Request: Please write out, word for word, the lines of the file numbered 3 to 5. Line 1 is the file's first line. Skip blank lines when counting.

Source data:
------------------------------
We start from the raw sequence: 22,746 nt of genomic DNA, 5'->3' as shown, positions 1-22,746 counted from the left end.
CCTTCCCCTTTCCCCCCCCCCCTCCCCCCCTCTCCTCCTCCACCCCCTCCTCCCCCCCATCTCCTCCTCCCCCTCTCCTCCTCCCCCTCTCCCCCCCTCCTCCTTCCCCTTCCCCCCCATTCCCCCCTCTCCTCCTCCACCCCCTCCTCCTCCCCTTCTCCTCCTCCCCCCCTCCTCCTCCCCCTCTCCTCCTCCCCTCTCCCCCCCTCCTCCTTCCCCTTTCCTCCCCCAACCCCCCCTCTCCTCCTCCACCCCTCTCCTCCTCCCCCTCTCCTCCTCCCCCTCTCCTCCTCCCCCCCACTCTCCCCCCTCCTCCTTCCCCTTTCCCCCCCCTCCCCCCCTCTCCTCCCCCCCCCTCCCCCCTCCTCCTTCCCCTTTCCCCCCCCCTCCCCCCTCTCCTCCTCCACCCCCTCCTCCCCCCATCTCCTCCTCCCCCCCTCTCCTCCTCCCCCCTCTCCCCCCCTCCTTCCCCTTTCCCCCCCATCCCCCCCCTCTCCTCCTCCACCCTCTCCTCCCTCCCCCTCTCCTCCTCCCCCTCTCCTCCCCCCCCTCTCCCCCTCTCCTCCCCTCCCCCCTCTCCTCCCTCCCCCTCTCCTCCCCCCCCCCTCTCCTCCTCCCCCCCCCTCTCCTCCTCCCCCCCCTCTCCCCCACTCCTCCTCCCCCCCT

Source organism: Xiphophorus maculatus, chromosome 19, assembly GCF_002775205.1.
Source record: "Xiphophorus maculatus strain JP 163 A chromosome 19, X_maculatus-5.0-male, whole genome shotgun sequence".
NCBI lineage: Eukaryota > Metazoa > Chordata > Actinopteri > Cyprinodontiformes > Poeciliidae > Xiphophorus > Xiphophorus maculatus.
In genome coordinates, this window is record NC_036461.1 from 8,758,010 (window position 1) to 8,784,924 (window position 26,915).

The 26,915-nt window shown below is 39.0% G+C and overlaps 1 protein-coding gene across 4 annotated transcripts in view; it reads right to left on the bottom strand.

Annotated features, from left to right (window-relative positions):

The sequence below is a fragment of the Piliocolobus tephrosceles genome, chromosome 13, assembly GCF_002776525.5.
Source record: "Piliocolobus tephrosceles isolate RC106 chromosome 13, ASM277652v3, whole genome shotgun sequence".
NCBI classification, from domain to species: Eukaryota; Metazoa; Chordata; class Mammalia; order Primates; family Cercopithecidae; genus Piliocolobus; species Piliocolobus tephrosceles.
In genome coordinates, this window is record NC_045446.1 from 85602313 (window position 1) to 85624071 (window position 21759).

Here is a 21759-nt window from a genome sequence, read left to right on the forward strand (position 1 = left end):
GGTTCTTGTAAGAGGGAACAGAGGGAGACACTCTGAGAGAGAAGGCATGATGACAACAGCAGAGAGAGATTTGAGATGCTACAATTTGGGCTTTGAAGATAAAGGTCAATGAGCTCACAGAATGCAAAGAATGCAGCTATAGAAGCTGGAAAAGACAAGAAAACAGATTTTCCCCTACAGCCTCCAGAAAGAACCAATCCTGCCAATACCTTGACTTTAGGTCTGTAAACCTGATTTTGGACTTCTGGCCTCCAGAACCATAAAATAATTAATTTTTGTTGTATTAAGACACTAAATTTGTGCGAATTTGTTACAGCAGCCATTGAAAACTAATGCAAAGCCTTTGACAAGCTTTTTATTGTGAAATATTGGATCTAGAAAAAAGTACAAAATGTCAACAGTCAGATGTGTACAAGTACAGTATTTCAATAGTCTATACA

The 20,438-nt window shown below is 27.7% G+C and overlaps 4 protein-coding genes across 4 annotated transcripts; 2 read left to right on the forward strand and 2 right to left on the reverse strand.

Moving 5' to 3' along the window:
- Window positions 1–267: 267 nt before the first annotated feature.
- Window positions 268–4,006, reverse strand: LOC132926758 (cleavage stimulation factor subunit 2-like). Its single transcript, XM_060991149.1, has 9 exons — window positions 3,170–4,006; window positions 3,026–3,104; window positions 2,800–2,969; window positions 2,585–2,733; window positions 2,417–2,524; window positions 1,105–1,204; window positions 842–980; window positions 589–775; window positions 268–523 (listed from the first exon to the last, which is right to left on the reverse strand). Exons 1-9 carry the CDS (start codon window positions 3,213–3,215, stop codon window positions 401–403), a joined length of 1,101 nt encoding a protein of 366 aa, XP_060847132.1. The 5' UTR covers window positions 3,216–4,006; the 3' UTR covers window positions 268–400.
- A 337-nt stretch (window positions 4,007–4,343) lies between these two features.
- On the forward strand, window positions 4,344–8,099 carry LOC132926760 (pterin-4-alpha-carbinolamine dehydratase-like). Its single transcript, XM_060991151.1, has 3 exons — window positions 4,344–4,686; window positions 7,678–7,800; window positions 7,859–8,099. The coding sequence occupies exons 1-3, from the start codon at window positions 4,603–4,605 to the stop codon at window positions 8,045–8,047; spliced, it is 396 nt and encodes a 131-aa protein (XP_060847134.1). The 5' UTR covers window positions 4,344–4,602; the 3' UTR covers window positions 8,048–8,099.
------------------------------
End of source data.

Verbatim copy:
Source organism: Xiphophorus maculatus, chromosome 19, assembly GCF_002775205.1.
Source record: "Xiphophorus maculatus strain JP 163 A chromosome 19, X_maculatus-5.0-male, whole genome shotgun sequence".
NCBI lineage: Eukaryota > Metazoa > Chordata > Actinopteri > Cyprinodontiformes > Poeciliidae > Xiphophorus > Xiphophorus maculatus.